From J. C. Ryle’s book, Practical Religion (London: 1900), chapter 11:
In town and in country, among rich and among poor, from the palace to the workhouse, Christmas cheer and Christmas parties are proverbial things. It is the one time in the twelvemonth with many for seeing their friends at all. Sons snatch a few days from London business to run down and see their parents; brothers get leave of absence from the desk to spend a week with their sisters; friends accept long-standing invitations, and contrive to pay a visit to their friends; boys rush home from school, and glory in the warmth and comfort of the old house. Business for a little space comes to a standstill: the weary wheels of incessant labour seem almost to cease revolving for a few hours. In short, from the Isle of Wight to Berwick-on-Tweed, and from the Land’s End to the North Foreland, there is a general spirit of “gathering together.”
Happy is the land where such a state of things exists! Long may it last in England, and never may it end! Poor and shallow is that philosophy which sneers at Christmas gatherings. Cold and hard is that religion which pretends to frown at them, and denounces them as wicked. Family affection lies at the very roots of well-ordered society. It is one of the few good things which have survived the fall, and prevent men and women from being mere devils. It is the secret oil on the wheels of our social system which keeps the whole machine going, and without which neither steam nor fire would avail. Anything which helps to keep up family affection and brotherly love is a positive good to a country. May the Christmas day never arrive in England when there are no family meetings and no gatherings together!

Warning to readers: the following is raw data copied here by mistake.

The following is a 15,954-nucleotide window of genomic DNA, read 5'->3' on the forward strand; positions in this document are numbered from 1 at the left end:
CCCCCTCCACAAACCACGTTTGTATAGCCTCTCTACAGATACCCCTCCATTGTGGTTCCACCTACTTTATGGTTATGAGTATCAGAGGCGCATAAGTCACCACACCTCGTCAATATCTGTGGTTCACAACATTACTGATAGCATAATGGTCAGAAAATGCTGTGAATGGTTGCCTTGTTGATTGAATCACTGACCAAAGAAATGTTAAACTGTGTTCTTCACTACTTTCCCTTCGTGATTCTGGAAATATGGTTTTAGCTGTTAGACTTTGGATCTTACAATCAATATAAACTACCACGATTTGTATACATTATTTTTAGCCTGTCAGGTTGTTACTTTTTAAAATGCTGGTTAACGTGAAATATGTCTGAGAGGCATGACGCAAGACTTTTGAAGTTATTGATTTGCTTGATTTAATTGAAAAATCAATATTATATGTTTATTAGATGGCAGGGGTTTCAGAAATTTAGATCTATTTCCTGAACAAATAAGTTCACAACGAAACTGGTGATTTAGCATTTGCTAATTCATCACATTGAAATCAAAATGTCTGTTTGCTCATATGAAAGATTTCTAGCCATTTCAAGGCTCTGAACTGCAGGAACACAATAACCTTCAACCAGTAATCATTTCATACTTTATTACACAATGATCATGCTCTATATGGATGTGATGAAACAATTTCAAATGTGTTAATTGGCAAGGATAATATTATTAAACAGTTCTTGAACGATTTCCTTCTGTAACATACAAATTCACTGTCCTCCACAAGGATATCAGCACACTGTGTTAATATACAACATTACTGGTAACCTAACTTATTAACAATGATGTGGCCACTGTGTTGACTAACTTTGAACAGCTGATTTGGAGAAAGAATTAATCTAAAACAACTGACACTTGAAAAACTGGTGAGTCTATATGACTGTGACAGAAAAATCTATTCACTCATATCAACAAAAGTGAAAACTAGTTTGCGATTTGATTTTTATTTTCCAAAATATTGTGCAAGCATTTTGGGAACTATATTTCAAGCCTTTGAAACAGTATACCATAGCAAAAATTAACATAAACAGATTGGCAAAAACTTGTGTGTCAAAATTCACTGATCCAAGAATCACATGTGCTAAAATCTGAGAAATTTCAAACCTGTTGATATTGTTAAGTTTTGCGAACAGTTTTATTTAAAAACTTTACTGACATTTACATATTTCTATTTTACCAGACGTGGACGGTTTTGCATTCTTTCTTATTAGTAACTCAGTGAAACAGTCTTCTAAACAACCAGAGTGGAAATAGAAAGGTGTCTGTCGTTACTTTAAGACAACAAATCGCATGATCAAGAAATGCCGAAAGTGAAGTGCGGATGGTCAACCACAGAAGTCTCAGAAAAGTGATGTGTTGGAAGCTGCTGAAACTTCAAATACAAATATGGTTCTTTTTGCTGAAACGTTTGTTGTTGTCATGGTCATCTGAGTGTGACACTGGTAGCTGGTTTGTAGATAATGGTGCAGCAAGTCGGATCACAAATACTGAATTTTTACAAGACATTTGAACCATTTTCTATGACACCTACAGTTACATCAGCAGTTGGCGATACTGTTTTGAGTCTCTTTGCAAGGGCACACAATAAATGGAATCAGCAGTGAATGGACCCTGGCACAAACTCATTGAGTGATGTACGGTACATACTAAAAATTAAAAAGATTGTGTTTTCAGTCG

But earthly gatherings after all have something about them that is sad and sorrowful. The happiest parties sometimes contain uncongenial members: the merriest meetings are only for a very short time. Moreover, as years roll on, the hand of death makes painful gaps in the family circle. Even in the midst of Christmas merriment we cannot help remembering those who have passed away. The longer we live, the more we feel to stand alone. The old faces will rise before the eyes of our minds, and the old voices will sound in our ears, even in the midst of holiday mirth and laughter. People do not talk much or such things; but there are few that do not feel them. We need not intrude our inmost thoughts on others, and especially when all around us are bright and happy. But there are not many, I suspect, who reach middle age, who would not admit, if they spoke the truth, that there are sorrowful things inseparably mixed up with a Christmas party. In short, there is no unmixed pleasure about any earthly “gathering.”
But is there no better “gathering” yet to come? Is there no bright prospect in our horizon of an assembly which shall far outshine the assemblies of Christmas and New Year,—an assembly in which there shall be joy without sorrow, and mirth without tears?